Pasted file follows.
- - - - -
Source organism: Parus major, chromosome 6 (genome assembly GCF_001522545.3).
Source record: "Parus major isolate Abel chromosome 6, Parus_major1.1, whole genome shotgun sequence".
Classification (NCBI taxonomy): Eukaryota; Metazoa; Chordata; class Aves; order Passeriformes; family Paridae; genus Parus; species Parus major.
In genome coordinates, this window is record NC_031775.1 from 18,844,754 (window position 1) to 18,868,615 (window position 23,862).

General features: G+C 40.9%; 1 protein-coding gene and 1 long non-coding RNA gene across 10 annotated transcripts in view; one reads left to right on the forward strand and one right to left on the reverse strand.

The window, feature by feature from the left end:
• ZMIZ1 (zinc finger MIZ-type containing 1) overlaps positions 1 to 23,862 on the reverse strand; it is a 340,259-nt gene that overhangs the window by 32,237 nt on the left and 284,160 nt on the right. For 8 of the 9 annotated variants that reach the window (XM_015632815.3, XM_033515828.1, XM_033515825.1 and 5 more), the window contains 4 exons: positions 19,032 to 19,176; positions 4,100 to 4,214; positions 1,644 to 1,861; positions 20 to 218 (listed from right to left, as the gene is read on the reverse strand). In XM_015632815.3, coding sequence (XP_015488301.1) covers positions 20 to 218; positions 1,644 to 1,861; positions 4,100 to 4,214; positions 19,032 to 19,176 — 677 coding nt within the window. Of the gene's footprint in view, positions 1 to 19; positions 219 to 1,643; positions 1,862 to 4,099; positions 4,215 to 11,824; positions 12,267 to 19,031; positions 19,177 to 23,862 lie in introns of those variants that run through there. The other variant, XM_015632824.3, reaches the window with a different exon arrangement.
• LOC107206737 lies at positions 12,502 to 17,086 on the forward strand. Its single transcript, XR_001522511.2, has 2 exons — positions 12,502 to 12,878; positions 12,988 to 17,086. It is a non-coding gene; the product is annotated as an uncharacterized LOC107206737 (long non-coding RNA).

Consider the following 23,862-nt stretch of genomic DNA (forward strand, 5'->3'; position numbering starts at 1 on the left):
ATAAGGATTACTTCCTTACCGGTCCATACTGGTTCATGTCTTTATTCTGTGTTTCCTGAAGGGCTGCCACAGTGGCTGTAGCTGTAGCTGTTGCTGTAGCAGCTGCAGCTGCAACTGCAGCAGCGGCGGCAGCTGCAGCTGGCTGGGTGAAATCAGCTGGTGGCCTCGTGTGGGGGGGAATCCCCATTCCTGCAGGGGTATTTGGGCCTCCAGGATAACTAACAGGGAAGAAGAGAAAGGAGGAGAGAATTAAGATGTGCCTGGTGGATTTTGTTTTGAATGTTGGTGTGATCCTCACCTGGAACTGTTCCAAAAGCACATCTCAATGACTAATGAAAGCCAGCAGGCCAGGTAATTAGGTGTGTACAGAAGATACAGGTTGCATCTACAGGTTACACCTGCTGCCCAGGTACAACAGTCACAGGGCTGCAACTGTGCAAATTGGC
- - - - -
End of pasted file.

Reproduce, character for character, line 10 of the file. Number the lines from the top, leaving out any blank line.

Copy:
ATAAGGATTACTTCCTTACCGGTCCATACTGGTTCATGTCTTTATTCTGTGTTTCCTGAAGGGCTGCCACAGTGGCTGTAGCTGTAGCTGTTGCTGTAGCAGCTGCAGCTGCAACTGCAGCAGCGGCGGCAGCTGCAGCTGGCTGGGTGAAATCAGCTGGTGGCCTCGTGTGGGGGGGAATCCCCATTCCTGCAGGGGTATTTGGGCCTCCAGGATAACTAACAGGGAAGAAGAGAAAGGAGGAGAGAATTAAGATGTGCCTGGTGGATTTTGTTTTGAATGTTGGTGTGATCCTCACCTGGAACTGTTCCAAAAGCACATCTCAATGACTAATGAAAGCCAGCAGGCCAGGTAATTAGGTGTGTACAGAAGATACAGGTTGCATCTACAGGTTACACCTGCTGCCCAGGTACAACAGTCACAGGGCTGCAACTGTGCAAATTGGC